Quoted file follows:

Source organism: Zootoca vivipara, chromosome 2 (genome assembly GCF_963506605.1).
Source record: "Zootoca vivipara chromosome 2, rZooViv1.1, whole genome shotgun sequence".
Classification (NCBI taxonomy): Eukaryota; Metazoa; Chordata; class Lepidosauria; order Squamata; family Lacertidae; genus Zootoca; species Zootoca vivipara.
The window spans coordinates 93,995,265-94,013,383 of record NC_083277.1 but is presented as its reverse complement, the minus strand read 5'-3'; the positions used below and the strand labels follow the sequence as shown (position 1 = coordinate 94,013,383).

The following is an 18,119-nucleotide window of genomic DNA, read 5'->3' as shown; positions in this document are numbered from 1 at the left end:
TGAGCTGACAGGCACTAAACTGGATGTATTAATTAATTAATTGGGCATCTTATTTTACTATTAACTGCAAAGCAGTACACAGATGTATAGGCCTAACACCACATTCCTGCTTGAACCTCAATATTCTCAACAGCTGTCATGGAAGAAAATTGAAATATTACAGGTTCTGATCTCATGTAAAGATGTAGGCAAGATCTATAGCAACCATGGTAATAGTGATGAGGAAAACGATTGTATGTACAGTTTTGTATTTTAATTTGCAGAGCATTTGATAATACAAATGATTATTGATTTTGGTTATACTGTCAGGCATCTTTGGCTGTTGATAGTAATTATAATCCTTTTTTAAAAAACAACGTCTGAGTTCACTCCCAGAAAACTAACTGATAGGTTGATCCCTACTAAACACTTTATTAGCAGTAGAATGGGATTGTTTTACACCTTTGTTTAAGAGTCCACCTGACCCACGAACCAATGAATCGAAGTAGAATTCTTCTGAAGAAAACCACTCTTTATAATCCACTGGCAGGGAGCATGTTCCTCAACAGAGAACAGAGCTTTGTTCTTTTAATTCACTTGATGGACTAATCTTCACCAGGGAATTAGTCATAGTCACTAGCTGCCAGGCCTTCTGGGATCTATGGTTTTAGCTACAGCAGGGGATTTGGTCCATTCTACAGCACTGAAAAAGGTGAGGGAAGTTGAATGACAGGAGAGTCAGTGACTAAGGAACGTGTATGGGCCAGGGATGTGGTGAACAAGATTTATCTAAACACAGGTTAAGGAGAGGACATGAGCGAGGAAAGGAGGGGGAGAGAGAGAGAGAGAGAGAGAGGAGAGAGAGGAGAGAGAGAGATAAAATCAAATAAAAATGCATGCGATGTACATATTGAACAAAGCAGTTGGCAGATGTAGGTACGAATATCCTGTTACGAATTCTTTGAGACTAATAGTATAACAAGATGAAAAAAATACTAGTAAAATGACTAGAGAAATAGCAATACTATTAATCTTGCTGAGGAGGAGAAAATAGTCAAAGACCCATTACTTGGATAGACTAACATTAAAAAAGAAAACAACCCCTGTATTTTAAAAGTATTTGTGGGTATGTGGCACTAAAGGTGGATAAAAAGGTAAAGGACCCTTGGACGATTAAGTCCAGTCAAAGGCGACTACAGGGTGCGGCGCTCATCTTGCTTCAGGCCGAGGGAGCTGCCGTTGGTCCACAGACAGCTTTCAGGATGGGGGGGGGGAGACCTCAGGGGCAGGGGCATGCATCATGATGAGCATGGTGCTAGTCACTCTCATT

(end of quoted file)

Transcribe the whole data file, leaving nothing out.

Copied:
Source organism: Zootoca vivipara, chromosome 2 (genome assembly GCF_963506605.1).
Source record: "Zootoca vivipara chromosome 2, rZooViv1.1, whole genome shotgun sequence".
Classification (NCBI taxonomy): Eukaryota; Metazoa; Chordata; class Lepidosauria; order Squamata; family Lacertidae; genus Zootoca; species Zootoca vivipara.
The window spans coordinates 93,995,265-94,013,383 of record NC_083277.1 but is presented as its reverse complement, the minus strand read 5'-3'; the positions used below and the strand labels follow the sequence as shown (position 1 = coordinate 94,013,383).

The following is an 18,119-nucleotide window of genomic DNA, read 5'->3' as shown; positions in this document are numbered from 1 at the left end:
TGAGCTGACAGGCACTAAACTGGATGTATTAATTAATTAATTGGGCATCTTATTTTACTATTAACTGCAAAGCAGTACACAGATGTATAGGCCTAACACCACATTCCTGCTTGAACCTCAATATTCTCAACAGCTGTCATGGAAGAAAATTGAAATATTACAGGTTCTGATCTCATGTAAAGATGTAGGCAAGATCTATAGCAACCATGGTAATAGTGATGAGGAAAACGATTGTATGTACAGTTTTGTATTTTAATTTGCAGAGCATTTGATAATACAAATGATTATTGATTTTGGTTATACTGTCAGGCATCTTTGGCTGTTGATAGTAATTATAATCCTTTTTTAAAAAACAACGTCTGAGTTCACTCCCAGAAAACTAACTGATAGGTTGATCCCTACTAAACACTTTATTAGCAGTAGAATGGGATTGTTTTACACCTTTGTTTAAGAGTCCACCTGACCCACGAACCAATGAATCGAAGTAGAATTCTTCTGAAGAAAACCACTCTTTATAATCCACTGGCAGGGAGCATGTTCCTCAACAGAGAACAGAGCTTTGTTCTTTTAATTCACTTGATGGACTAATCTTCACCAGGGAATTAGTCATAGTCACTAGCTGCCAGGCCTTCTGGGATCTATGGTTTTAGCTACAGCAGGGGATTTGGTCCATTCTACAGCACTGAAAAAGGTGAGGGAAGTTGAATGACAGGAGAGTCAGTGACTAAGGAACGTGTATGGGCCAGGGATGTGGTGAACAAGATTTATCTAAACACAGGTTAAGGAGAGGACATGAGCGAGGAAAGGAGGGGGAGAGAGAGAGAGAGAGAGAGAGGAGAGAGAGGAGAGAGAGAGATAAAATCAAATAAAAATGCATGCGATGTACATATTGAACAAAGCAGTTGGCAGATGTAGGTACGAATATCCTGTTACGAATTCTTTGAGACTAATAGTATAACAAGATGAAAAAAATACTAGTAAAATGACTAGAGAAATAGCAATACTATTAATCTTGCTGAGGAGGAGAAAATAGTCAAAGACCCATTACTTGGATAGACTAACATTAAAAAAGAAAACAACCCCTGTATTTTAAAAGTATTTGTGGGTATGTGGCACTAAAGGTGGATAAAAAGGTAAAGGACCCTTGGACGATTAAGTCCAGTCAAAGGCGACTACAGGGTGCGGCGCTCATCTTGCTTCAGGCCGAGGGAGCTGCCGTTGGTCCACAGACAGCTTTCAGGATGGGGGGGGGGAGACCTCAGGGGCAGGGGCATGCATCATGATGAGCATGGTGCTAGTCACTCTCATT